Applications (including a cover letter, c.v., 800-word research proposal, and the name of two referees) should be submitted by 5 p.m. Greenwich Mean Time on 17 May 2019 to Royal Holloway.

For further details see https://www.jobs.ac.uk/job/BRH184/phd-scholarship-connected-clerics-building-a-universal-church-in-the-late-antique-west-380-604-ce

Job: Career Development Fellow in Classics

University of Edinburgh

Deadline: 3 April 2019

The School of History, Classics and Archaeology at the University of Edinburgh seeks to appoint a Career Development Fellow in Classics for one year from 1 September 2019. The Department’s coverage includes Greek and Latin language, literature, and philosophy; ancient history; classical art and archaeology; Byzantine studies, post-Classical Latin, and the classical tradition/ history of reception. Applicants in any of these fields are welcome. The appointee will devote most of their time to the completion of a programme of research, but will also gain experience in research-led teaching and large-scale lecturing and will organise a symposium in the area of their interests. Candidates will normally have obtained their PhD since 31 December 2017.

Salary: UE07 £33,199 to £39,609 per annum.

Closing date: 5pm (GMT) 3rd April 2019.

For details, see https://www.jobs.ac.uk/job/BQR449/career-development-fellow-in-classics

Conference: Polities of Faith: Theology, Ecclesiology, and Spatiality in the Christian World

Institute of Classical Studies 2019 Byzantine Colloquium

Room 349/350, Senate House, University of London, 4-5 June 2019

Deadline: 15 May 2019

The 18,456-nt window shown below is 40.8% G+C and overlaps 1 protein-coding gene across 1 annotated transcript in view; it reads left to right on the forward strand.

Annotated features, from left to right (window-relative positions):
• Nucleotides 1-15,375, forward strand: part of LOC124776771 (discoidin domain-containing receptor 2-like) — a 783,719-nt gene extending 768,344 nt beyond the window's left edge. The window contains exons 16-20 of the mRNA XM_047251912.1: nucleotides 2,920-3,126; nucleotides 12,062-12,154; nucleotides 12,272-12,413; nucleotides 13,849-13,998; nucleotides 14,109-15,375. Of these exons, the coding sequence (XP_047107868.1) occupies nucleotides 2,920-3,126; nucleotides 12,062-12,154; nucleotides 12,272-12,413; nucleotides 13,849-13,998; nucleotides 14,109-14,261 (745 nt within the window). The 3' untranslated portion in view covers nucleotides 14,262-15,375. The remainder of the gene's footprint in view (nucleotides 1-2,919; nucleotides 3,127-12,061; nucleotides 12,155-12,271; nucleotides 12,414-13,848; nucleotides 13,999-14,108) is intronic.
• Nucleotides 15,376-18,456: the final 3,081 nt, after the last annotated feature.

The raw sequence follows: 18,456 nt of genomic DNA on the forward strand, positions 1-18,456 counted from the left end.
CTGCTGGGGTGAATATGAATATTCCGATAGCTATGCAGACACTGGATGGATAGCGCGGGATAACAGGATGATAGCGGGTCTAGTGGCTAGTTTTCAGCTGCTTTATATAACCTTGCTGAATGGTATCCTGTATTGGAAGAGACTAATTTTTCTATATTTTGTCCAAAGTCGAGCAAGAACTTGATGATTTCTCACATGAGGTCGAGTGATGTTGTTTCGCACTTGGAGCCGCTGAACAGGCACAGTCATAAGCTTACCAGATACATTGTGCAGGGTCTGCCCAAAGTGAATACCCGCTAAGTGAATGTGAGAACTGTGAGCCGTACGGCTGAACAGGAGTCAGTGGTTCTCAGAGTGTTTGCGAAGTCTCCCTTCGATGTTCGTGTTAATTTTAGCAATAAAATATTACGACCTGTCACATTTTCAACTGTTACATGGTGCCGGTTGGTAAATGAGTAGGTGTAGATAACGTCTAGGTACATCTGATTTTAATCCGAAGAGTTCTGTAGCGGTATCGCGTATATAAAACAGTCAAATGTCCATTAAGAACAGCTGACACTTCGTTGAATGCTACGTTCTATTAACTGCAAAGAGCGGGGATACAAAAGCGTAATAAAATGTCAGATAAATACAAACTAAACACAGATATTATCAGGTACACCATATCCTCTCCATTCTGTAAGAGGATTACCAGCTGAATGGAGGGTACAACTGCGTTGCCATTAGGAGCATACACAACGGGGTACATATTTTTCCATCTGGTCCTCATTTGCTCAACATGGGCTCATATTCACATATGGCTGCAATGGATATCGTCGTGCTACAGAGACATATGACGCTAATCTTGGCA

In 1932 Olof Linton’s dissertation Das Problem der Urkirche in der neueren Forschung overturned the existing consensus that presented the Church as a historical construct that followed the triumph of Christianity. According to Linton, the Church already existed in the minds of the earliest Christian thinkers, who had envisaged a structured community of believers and clerics. More recently, sociologists have similarly responded to previous approaches focused on the efficiency of institutions by emphasizing the key role that intellectual legitimisation plays in the survival of organisational structures. While Late Antique and Medieval historians have underlined the importance of discourse and ritual in the construction of a Christian world-view, there is still much work to be done in assessing how theological and ecclesiological discussions shaped the structure, organisation and on-going development of the Christian Churches. The Colloquium explores this theme bringing together classicists, historians and theologians working on the construction of the Christian Churches from Late Antiquity to the thirteenth century, and beyond: